Olaf Diegel is making sweet music on a 3D printed alto saxophone

August 22, 2014

When Olaf Diegel attended Euromold last year he saw a band playing 3D printed instruments and he was then challenged by the Professor of Product Development at Lund University in Sweden to make a working 3D printed saxophone. He has now revealed the first prototype.


[Image Source: ODD]

Diegel took a traditional alto saxophone and used it as a template so that he could reverse engineer the key spacings and mechanisms. He constructed his design using SolidWorks CAD software and produced the STL files that he was going to need to make the saxophone on a selective laser sintering printer. His work on the 3D printed saxophone took him 6 months due to other commitments and then he finally had a working prototype comprised of 41 components.


[Image Source: ODD]

He said “This first one was printed from my own analysis of a sax, but based on measurements, and the mechanisms/linkages from a traditional sax.” “It really surprised me as to how mechanically complex a sax was and it did make me wonder as to whether the mechanisms could be simplified.”


[Image Source: ODD]

He managed to manually install the metal springs for the keys on his prototype and the next thing he needs to do is include springs that are a direct part of the keys along with being able to integrate the pads in the keys, this is providing that he can get access to a multi-material 3D printer.


[Image Source: ODD]

He went on to say “On a conventional sax most of the springs are just bits of spring wire that are hammered into the metal up stands of the sax, and then bent into shape to provide the right amount of tension to each key.” “But, when I try the same thing on a plastic up stand, there is not quite enough grip, so the springs rotate themselves into a position that doesn’t give the right spring tension for the key. That’s why I want to integrate the spring directly into the key. So in this case I am doing it because I think it will work better than a hybrid traditional sax design. But the down-side is that it will take me several iterations of key design to figure out a ‘formula’ that allows me to get the right amount of tension (it’s quite complex as some keys need more tension than others depending on whether they trigger more than one pad at a time).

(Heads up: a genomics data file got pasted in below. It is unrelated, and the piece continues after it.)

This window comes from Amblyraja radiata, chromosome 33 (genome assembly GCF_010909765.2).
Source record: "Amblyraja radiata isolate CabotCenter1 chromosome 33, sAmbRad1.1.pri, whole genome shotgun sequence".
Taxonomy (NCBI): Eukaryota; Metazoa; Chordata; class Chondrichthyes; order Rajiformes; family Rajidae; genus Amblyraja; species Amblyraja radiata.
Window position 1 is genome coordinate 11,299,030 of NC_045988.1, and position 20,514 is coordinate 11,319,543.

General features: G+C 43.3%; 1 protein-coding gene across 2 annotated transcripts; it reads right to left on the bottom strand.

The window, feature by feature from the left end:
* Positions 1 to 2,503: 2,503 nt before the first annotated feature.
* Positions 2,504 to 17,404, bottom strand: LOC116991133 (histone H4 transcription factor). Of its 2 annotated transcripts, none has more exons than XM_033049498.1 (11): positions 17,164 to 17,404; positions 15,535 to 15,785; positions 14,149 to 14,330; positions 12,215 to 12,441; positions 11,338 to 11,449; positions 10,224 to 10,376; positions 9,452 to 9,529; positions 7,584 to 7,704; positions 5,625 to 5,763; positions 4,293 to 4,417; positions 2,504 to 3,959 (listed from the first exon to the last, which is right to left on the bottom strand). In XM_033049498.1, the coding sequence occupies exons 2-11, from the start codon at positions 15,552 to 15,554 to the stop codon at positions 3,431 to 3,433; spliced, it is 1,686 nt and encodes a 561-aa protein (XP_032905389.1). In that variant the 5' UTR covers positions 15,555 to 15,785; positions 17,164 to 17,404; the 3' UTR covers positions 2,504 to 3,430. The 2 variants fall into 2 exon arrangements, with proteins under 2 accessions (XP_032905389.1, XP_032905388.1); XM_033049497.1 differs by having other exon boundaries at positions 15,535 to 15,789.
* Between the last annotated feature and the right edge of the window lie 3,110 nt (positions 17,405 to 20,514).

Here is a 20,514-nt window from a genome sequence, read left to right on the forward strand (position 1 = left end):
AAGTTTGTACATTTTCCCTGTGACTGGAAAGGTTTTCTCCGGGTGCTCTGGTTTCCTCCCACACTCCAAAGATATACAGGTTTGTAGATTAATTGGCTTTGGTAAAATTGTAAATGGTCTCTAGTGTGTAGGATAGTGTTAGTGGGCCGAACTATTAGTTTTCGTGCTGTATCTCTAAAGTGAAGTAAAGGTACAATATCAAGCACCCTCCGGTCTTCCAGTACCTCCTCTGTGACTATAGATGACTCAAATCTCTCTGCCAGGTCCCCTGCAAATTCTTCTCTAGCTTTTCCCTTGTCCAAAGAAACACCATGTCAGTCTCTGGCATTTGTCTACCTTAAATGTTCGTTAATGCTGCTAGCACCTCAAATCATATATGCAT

[Image Source: ODD]

The initial assembly of the prototype took a couple of days, however, he could only produce one single note, this meant he had to keep working for a few more weeks to work out which of the keys on the saxophone were not closing properly or were having an effect on each other. The completed saxophone weighs 575g; this is around a quarter of the weight of the typical saxophone.

The next step is to work on the design of the saxophone so that he can show off what can be done when 3D printing technology is pushed to the limits. He did this for the intricate ODD guitars, modelled on the Americana.

The aesthetic redesign shouldn’t take too long, but I am guessing the redesign of the keys will take me a few months of iterations to figure out the magic formula that makes it all work,” he said. “So my guess for the final version is early next year. Not sure yet whether the sax will be available for purchase. Once I’ve got the final design done, it will be a matter of seeing whether it’s commercially viable. I am very much hoping it will be, and that’s one of the reasons why I am working on changing the design to keep the assembly and tweaking down to a minimum.